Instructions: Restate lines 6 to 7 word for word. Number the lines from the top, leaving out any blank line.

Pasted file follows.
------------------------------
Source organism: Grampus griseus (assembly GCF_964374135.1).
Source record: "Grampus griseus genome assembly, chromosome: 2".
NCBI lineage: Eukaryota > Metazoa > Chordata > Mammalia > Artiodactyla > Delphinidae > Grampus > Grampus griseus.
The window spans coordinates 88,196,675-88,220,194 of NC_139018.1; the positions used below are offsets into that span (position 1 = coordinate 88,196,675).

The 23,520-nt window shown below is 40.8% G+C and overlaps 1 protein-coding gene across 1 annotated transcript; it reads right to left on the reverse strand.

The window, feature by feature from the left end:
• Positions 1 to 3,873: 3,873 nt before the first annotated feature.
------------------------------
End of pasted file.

The window, feature by feature from the left end:
• Positions 1 to 3,873: 3,873 nt before the first annotated feature.